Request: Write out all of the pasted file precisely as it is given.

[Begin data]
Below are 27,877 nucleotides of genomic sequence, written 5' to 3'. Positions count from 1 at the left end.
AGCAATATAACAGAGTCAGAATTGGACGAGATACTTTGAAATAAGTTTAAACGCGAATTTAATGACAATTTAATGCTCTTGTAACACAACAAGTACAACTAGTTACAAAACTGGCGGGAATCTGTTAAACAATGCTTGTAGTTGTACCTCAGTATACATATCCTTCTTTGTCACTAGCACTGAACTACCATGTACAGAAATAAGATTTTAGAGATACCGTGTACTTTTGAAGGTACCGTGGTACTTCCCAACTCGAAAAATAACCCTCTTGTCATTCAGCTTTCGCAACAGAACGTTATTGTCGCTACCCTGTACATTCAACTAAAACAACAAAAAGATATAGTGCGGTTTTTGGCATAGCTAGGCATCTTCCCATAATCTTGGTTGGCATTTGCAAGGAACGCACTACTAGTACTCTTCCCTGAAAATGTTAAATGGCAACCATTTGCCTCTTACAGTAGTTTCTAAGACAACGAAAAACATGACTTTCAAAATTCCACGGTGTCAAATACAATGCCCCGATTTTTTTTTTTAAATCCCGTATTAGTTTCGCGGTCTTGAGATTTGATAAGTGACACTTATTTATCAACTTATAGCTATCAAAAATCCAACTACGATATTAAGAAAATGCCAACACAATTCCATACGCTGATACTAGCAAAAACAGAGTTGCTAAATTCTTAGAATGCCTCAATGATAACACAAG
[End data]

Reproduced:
Below are 27,877 nucleotides of genomic sequence, written 5' to 3'. Positions count from 1 at the left end.
AGCAATATAACAGAGTCAGAATTGGACGAGATACTTTGAAATAAGTTTAAACGCGAATTTAATGACAATTTAATGCTCTTGTAACACAACAAGTACAACTAGTTACAAAACTGGCGGGAATCTGTTAAACAATGCTTGTAGTTGTACCTCAGTATACATATCCTTCTTTGTCACTAGCACTGAACTACCATGTACAGAAATAAGATTTTAGAGATACCGTGTACTTTTGAAGGTACCGTGGTACTTCCCAACTCGAAAAATAACCCTCTTGTCATTCAGCTTTCGCAACAGAACGTTATTGTCGCTACCCTGTACATTCAACTAAAACAACAAAAAGATATAGTGCGGTTTTTGGCATAGCTAGGCATCTTCCCATAATCTTGGTTGGCATTTGCAAGGAACGCACTACTAGTACTCTTCCCTGAAAATGTTAAATGGCAACCATTTGCCTCTTACAGTAGTTTCTAAGACAACGAAAAACATGACTTTCAAAATTCCACGGTGTCAAATACAATGCCCCGATTTTTTTTTTTAAATCCCGTATTAGTTTCGCGGTCTTGAGATTTGATAAGTGACACTTATTTATCAACTTATAGCTATCAAAAATCCAACTACGATATTAAGAAAATGCCAACACAATTCCATACGCTGATACTAGCAAAAACAGAGTTGCTAAATTCTTAGAATGCCTCAATGATAACACAAG